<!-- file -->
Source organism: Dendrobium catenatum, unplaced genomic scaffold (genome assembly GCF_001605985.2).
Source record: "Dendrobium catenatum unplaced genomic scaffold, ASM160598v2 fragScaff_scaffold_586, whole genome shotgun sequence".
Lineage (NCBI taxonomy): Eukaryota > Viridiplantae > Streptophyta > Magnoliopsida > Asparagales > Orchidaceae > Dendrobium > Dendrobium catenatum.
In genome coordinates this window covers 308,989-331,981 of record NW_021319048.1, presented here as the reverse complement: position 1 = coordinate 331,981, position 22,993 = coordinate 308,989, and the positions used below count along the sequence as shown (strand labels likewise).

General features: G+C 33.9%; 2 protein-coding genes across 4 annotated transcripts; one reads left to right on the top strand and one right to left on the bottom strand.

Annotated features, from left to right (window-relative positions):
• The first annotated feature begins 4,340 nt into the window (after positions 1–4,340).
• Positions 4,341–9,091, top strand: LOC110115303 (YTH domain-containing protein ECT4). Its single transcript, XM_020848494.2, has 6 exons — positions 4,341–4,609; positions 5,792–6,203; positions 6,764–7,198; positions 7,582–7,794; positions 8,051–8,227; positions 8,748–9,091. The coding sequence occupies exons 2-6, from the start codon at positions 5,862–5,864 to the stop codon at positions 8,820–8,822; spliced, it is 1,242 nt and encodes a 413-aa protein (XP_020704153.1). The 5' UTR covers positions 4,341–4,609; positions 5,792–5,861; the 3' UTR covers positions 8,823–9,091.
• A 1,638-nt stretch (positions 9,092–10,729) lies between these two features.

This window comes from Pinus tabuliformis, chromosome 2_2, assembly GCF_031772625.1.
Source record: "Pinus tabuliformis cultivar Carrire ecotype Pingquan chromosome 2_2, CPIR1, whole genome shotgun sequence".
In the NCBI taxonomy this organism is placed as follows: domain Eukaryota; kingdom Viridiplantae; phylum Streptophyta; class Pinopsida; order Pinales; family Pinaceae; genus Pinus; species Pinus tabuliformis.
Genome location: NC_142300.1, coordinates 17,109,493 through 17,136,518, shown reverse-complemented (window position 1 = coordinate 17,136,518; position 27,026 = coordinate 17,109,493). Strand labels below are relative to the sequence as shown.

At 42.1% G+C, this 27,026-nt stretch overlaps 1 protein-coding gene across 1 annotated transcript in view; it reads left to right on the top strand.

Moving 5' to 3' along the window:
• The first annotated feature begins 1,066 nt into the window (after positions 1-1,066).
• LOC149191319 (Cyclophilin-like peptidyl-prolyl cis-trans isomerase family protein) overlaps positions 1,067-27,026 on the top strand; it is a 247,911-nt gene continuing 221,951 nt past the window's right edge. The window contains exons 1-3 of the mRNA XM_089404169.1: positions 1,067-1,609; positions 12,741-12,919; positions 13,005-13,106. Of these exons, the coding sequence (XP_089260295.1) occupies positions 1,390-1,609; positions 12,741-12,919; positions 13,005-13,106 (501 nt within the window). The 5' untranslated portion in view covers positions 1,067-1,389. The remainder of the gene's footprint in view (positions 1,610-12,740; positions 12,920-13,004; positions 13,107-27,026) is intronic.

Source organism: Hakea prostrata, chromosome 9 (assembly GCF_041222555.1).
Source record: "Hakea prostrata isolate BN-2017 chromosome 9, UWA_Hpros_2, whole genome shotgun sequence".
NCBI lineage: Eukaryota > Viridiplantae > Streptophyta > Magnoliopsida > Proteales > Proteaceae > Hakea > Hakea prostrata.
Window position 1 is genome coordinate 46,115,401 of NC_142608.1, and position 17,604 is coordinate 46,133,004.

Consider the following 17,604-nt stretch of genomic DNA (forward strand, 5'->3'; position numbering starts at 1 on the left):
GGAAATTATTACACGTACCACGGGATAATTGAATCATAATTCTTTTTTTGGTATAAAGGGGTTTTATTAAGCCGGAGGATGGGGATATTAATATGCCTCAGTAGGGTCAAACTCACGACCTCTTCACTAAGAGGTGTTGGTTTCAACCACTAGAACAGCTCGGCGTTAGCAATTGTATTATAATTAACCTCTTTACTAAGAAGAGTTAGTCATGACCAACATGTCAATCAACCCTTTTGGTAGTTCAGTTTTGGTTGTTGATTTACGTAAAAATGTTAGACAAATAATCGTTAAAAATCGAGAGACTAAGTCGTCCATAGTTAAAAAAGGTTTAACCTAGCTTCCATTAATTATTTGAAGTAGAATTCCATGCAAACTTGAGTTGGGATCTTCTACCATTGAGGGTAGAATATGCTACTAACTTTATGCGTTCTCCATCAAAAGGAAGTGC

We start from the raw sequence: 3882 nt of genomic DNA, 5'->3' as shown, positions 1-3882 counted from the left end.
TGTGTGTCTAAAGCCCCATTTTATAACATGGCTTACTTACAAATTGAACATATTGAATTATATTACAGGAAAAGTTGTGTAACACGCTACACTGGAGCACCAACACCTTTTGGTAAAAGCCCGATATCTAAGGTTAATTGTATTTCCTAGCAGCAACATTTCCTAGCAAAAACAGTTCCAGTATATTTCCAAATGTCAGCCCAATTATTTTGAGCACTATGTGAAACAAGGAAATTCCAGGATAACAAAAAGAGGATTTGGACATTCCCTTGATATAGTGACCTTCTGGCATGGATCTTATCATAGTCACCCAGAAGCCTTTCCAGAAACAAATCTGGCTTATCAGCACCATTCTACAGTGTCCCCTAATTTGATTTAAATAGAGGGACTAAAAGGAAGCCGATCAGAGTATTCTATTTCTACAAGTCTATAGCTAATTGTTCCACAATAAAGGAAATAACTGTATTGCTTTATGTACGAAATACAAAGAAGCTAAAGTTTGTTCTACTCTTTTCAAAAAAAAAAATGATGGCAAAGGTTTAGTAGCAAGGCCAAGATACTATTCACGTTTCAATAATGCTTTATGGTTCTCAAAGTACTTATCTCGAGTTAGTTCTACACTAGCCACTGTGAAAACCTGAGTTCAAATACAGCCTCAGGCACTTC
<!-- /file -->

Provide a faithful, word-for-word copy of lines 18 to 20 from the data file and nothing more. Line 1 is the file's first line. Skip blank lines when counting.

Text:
Source organism: Hakea prostrata, chromosome 9 (assembly GCF_041222555.1).
Source record: "Hakea prostrata isolate BN-2017 chromosome 9, UWA_Hpros_2, whole genome shotgun sequence".
NCBI lineage: Eukaryota > Viridiplantae > Streptophyta > Magnoliopsida > Proteales > Proteaceae > Hakea > Hakea prostrata.